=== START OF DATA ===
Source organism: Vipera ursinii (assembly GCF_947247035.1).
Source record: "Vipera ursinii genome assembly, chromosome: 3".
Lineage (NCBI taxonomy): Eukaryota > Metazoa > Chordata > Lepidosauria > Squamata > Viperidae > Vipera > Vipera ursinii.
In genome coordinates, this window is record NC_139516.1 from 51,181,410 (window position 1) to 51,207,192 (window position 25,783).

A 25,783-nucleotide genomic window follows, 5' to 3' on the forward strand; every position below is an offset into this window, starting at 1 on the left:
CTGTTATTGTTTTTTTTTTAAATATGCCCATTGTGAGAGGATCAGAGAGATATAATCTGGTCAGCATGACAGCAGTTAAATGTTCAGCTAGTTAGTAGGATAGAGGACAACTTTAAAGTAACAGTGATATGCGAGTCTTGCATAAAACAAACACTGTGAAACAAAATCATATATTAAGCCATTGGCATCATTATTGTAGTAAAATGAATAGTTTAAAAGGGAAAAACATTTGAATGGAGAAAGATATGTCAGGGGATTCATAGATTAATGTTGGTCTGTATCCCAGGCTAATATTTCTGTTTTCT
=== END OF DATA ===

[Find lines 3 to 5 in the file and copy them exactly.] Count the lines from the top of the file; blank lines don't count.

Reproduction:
Lineage (NCBI taxonomy): Eukaryota > Metazoa > Chordata > Lepidosauria > Squamata > Viperidae > Vipera > Vipera ursinii.
In genome coordinates, this window is record NC_139516.1 from 51,181,410 (window position 1) to 51,207,192 (window position 25,783).

A 25,783-nucleotide genomic window follows, 5' to 3' on the forward strand; every position below is an offset into this window, starting at 1 on the left: